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The Solar Wind Power Satellite as an alternative to a traditional Dyson Sphere and its implications for remote detection

  • Brooks L. Harrop (a1) and Dirk Schulze-Makuch (a2)

The search for Dyson Spheres has been propelled not only by the hope of discovering intelligent alien life, but by humanity's ever-increasing need for energy. However, the Dyson Sphere is not a practical design, requiring too much matter to build and too much energy to stabilize. Here we discuss the various designs of a Dyson Sphere and propose the Solar Wind Power (SWP) Satellite, a simplistic, self-sustaining system that draws power from the solar wind and uses a laser to fire energy to collectors (on space stations, bases, etc.) positioned anywhere in the Solar System. While a small SWP Satellite can provide an estimated 2 MW of power, larger (or networks of) satellites could provide terawatts of power or more. The cost of the SWP Satellite would be relatively cheap – it primarily consists of shaped copper, with only a few complex systems onboard. Detection of such a satellite would be difficult using current technology, because at this time we can only detect solar wind deviations of up to 10−13 MS yr−1, while a 2 MW satellite would only divert 10−34 MS yr−1. Thus, only very large SWP Satellites could possibly be detected.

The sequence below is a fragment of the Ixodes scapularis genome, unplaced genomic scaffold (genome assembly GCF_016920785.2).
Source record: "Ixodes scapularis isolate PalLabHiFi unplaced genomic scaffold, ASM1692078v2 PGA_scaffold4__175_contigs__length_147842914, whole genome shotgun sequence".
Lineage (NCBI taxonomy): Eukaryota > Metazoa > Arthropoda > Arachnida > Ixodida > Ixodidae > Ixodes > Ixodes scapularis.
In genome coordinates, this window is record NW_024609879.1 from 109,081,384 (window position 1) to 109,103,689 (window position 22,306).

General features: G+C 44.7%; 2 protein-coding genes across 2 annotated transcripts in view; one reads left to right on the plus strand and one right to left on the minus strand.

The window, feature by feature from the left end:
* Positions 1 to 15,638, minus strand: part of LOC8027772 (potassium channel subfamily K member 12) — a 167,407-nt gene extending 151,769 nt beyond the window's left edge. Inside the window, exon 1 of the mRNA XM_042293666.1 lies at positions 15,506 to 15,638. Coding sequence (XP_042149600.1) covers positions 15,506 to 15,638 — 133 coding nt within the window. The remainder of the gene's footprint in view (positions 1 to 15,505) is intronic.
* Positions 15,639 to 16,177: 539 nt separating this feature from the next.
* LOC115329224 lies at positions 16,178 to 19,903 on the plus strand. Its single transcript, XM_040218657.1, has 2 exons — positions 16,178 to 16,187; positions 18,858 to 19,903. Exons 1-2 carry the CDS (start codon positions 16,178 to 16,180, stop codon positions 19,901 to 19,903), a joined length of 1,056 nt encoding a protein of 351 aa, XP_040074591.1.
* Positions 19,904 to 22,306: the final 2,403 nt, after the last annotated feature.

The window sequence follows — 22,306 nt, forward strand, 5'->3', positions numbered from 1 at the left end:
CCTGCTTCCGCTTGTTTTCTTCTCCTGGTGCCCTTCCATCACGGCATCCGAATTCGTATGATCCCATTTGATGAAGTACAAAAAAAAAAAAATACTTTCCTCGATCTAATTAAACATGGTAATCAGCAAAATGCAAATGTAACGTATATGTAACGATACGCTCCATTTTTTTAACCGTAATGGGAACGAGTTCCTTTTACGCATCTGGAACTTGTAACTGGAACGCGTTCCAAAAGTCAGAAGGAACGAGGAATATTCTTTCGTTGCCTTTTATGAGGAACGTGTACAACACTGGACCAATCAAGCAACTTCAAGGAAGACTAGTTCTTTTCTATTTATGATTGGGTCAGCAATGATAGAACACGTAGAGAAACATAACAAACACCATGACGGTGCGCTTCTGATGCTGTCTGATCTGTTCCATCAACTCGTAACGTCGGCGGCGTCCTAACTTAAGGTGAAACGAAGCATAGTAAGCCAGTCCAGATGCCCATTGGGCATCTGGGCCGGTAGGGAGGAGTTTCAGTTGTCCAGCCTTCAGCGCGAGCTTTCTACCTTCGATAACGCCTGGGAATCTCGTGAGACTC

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International Journal of Astrobiology
  • ISSN: 1473-5504
  • EISSN: 1475-3006
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